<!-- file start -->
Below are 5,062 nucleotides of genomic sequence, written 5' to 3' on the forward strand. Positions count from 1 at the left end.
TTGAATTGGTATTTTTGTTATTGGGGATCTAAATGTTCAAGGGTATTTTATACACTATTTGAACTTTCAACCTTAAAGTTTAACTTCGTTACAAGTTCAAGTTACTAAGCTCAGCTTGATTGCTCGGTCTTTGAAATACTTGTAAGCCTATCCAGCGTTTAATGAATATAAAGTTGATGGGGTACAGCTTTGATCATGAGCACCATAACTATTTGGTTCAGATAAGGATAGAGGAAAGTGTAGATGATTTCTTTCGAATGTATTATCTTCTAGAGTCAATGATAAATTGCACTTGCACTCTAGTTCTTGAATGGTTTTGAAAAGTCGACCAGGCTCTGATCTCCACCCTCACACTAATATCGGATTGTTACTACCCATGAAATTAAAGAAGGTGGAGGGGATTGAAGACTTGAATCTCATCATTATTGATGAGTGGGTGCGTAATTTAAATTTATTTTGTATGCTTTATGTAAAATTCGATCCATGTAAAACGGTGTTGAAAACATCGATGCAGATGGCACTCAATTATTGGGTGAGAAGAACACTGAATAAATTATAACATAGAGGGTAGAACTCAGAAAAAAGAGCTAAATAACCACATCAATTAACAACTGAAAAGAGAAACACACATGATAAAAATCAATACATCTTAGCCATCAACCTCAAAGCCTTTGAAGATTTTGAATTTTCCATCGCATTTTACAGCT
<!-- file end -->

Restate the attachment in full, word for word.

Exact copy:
Below are 5,062 nucleotides of genomic sequence, written 5' to 3' on the forward strand. Positions count from 1 at the left end.
TTGAATTGGTATTTTTGTTATTGGGGATCTAAATGTTCAAGGGTATTTTATACACTATTTGAACTTTCAACCTTAAAGTTTAACTTCGTTACAAGTTCAAGTTACTAAGCTCAGCTTGATTGCTCGGTCTTTGAAATACTTGTAAGCCTATCCAGCGTTTAATGAATATAAAGTTGATGGGGTACAGCTTTGATCATGAGCACCATAACTATTTGGTTCAGATAAGGATAGAGGAAAGTGTAGATGATTTCTTTCGAATGTATTATCTTCTAGAGTCAATGATAAATTGCACTTGCACTCTAGTTCTTGAATGGTTTTGAAAAGTCGACCAGGCTCTGATCTCCACCCTCACACTAATATCGGATTGTTACTACCCATGAAATTAAAGAAGGTGGAGGGGATTGAAGACTTGAATCTCATCATTATTGATGAGTGGGTGCGTAATTTAAATTTATTTTGTATGCTTTATGTAAAATTCGATCCATGTAAAACGGTGTTGAAAACATCGATGCAGATGGCACTCAATTATTGGGTGAGAAGAACACTGAATAAATTATAACATAGAGGGTAGAACTCAGAAAAAAGAGCTAAATAACCACATCAATTAACAACTGAAAAGAGAAACACACATGATAAAAATCAATACATCTTAGCCATCAACCTCAAAGCCTTTGAAGATTTTGAATTTTCCATCGCATTTTACAGCT